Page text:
Cape Cod, Massachusetts – It’s the windswept peninsula landscape that provides its 215,000 year-round residents majestic views of the sea, sand dunes, marshes, and cranberry bogs. The geographic features and award-winning golf courses attract tourists from around the world and is considered one of the top 20 places to travel in the United States (Best Places to Visit in the USA, 2015).

While this all seems so luxurious and relaxing, there’s something daunting about Cape Cod: It has the highest rate of breast cancer in the State of Massachusetts, with Barnstable County possessing the most cases.

Here are the statistics:

  • Cape Cod has the highest death rate from breast cancer. Let’s put this into perspective: That’s 153.8 cases per 100,000 in Cape Cod, compared to the rest of the state that averages at 132.3 per 100,000.
  • Women who live on Cape Cod for 25 to 29 years are at a 72% higher risk to develop breast cancer than women who have only lived there for a few years (McCormick, 2012).

“We all continue to be contaminated without our consent!” – Margo Simon Golden, president of the board of Massachusetts Breast Cancer Coalition.

In this article, I’ll explain:

  • Why breast cancer rates are so high in Cape Cod
  • What these chemicals are
  • How they cause cancer in the body, and
  • What is (or not) being done about this epidemic in Cape Cod.

Let’s start with the two major factors:

  • The natural landscape
  • Man-made contributions

The Natural Landscape: Barnstable County

  • 15 towns in Cape Cod, totaling 413 square miles of terrain including forests, beaches, marshes, and bogs.
  • Soil and water has propensity to be contaminated. Pollutants seep into adjacent layers of soil and water. Soil is made up of glacial outwash, till and other silt making it very permeable.
  • The air quality in Cape Cod is 50% worse than Boston (Air Quality, 2002). Cape Cod has a “unique microclimate with a dual sea breeze circulation.” Pollutants essentially never leave: They are swept in this revolving air current. It leaves high concentrations of contaminants from regional power plants and fossil fuels. It is worse in the summer months.

Man-Made Contributions:

Washpee, Sandwich and Falmouth as well as Eastern Cape Cod are the most contaminated (Aschengrau, Vieira, Webster, & Weinberg, 2002). The two major sources of contamination comes from the Massachusetts Military Reserves (MMR) & toxic chemical sprays.


  • Massachusetts Military Reserves & Ground Plumes:


Beginning in 1911, the MMR used chemicals for training purposes. They disposed of them via drains, “unlined” landfills, and drywells. In the 1970s, a major fuel spill occurred, spewing 700,000 gallons of jet fuel into the ground water.  When these chemicals leached into the water, it created a ground plume.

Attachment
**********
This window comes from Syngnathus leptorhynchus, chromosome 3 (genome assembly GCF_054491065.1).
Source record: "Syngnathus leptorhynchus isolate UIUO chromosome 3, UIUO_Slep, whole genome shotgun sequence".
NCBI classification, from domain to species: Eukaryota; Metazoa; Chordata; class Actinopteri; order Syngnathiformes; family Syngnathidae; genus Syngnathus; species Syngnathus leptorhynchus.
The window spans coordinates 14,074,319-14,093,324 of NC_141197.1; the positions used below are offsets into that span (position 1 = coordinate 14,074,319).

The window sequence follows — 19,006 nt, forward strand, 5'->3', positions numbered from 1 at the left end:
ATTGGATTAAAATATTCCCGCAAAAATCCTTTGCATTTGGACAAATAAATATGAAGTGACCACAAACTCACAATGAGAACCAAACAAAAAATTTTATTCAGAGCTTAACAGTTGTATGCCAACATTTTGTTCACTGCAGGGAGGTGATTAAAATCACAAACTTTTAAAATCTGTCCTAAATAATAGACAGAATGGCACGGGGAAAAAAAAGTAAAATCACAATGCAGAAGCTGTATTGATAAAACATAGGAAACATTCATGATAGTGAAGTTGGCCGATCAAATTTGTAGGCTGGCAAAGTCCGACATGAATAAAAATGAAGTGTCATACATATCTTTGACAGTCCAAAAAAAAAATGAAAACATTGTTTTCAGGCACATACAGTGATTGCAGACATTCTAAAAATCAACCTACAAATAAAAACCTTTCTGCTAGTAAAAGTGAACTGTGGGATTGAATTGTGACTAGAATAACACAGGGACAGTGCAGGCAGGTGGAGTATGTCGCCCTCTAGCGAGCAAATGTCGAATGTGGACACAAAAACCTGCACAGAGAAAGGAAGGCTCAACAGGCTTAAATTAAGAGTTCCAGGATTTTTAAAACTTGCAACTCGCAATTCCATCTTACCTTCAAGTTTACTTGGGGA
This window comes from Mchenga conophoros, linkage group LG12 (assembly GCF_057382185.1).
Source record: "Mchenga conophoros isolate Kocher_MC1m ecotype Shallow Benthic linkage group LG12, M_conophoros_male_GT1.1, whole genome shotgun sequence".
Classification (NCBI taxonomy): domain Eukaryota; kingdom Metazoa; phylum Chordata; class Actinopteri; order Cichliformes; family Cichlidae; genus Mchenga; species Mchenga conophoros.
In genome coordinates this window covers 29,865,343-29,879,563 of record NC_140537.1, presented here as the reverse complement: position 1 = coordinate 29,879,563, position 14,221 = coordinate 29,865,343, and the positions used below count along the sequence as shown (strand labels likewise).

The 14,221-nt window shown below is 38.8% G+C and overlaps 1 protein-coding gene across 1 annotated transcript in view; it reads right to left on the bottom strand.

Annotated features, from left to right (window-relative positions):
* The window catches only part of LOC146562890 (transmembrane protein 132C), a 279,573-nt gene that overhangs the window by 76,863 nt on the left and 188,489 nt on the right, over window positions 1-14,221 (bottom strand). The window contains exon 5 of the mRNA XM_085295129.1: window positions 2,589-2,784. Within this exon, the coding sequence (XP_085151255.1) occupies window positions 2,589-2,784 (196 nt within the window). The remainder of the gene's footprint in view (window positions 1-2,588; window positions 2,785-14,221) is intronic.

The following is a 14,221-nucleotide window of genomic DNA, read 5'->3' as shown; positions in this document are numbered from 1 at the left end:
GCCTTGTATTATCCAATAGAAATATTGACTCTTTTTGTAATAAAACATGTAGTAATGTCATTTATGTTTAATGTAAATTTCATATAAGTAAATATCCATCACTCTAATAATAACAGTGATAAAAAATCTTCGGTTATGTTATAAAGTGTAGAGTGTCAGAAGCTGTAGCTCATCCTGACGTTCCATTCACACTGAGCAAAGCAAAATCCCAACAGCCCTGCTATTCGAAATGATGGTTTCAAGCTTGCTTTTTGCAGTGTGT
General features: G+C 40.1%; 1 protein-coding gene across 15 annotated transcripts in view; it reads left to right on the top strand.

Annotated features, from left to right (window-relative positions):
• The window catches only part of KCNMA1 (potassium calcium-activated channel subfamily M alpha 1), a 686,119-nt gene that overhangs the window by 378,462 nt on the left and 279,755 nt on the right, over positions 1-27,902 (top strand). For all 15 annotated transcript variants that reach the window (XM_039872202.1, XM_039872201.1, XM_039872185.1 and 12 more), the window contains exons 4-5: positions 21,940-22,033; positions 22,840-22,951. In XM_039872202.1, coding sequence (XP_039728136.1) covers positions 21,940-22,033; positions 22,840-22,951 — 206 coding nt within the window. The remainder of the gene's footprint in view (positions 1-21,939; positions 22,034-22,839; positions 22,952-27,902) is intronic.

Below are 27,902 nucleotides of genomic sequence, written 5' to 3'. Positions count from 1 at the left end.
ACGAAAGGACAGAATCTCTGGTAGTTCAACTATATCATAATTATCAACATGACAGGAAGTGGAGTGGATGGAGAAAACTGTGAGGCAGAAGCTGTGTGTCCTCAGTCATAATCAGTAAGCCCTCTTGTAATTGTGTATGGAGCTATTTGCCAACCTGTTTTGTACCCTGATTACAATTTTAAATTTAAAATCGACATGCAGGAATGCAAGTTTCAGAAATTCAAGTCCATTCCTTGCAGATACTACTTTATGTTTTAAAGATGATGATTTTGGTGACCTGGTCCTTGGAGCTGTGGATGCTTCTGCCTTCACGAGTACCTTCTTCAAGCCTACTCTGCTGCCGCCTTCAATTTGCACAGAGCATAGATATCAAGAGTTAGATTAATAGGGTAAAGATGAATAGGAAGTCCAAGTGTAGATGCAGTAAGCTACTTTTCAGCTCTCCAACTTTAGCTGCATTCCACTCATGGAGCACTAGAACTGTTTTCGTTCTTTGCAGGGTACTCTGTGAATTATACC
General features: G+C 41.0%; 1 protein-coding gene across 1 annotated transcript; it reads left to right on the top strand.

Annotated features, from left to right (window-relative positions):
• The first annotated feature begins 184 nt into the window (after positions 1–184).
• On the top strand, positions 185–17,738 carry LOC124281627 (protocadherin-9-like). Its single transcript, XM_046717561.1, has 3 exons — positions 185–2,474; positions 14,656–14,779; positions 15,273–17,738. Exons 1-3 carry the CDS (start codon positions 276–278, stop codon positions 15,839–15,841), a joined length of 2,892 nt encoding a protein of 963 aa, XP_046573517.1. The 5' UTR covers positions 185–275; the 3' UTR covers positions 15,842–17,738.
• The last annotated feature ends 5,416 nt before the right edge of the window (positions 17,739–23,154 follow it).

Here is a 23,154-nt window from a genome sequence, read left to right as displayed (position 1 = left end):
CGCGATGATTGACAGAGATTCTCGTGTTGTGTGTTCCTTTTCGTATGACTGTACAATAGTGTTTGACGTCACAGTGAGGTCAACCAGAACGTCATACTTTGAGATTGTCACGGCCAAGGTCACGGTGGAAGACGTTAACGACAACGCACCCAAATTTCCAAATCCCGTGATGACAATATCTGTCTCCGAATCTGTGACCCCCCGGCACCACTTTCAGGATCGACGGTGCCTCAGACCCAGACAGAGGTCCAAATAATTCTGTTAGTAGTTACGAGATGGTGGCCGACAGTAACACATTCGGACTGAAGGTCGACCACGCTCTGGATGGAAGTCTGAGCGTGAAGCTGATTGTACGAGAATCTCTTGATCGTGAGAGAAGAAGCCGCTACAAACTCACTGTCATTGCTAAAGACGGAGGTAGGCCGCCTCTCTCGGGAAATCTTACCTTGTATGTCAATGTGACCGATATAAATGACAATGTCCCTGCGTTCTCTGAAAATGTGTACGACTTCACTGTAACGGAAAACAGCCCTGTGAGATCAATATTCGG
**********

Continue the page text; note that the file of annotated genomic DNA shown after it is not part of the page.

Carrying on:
Ground plumes are areas which contain abundant amounts of potentially toxic contaminants which can diffuse into our drinking water.


As of 2010, there are 12 ground plumes. The largest one measures 2.5 miles.  Additionally, 78 additional contaminated areas have been discovered around the military base. It is noted that these ground plumes move 1 to 2 feet per day (Goddard, 1997)! Since 1989, there have been strong efforts to clean these up.


Every day, environmental agencies filter 18 million gallons of contaminated water (Martin, Spring 2008), and the county expects each plume to take at least 30 years to completely clean.


Plume contaminants include anything from fuel, missile compounds, flammable waste liquids, and many other carcinogenic elements (Ground Water Plume, April 2010).


  • Contaminated Cranberry Bogs & Golf courses:


Cape Cod is known for its cranberry bogs and tourist and residential destinations for golf-goers and landscape enthusiasts. Maintaining these means high usage of pesticides, fungicides and herbicides.


  • These are dispersed through power sprays, airplanes, and sprinkler systems.


  • “Specifically, breast cancer risk was approximately 20 to 80 percent higher for women who lived in or near areas treated for tree pests in 1948-1995, near cranberry bogs in 1948 to the mid-1970s, and, near agricultural land since the mid-1970s” (Findings of the Cape Cod Breast, 2006).


  • Carcinogenic chemicals have been found above normal levels in the drinking water, like alkylphenol polyethoxylates (APEOs) and perfluorinated chemicals (PFCs) (Brody, Geno, Melly, Rudel, & Sun, Feb 1998).


  • Outside of the Barnstable County Airport, high levels of PFCs were found in the Hyannis Water System. A study has shown increased rates of breast cancer in this area (Tests Find New Contaminants, n.d.).


  • Indoor Factors: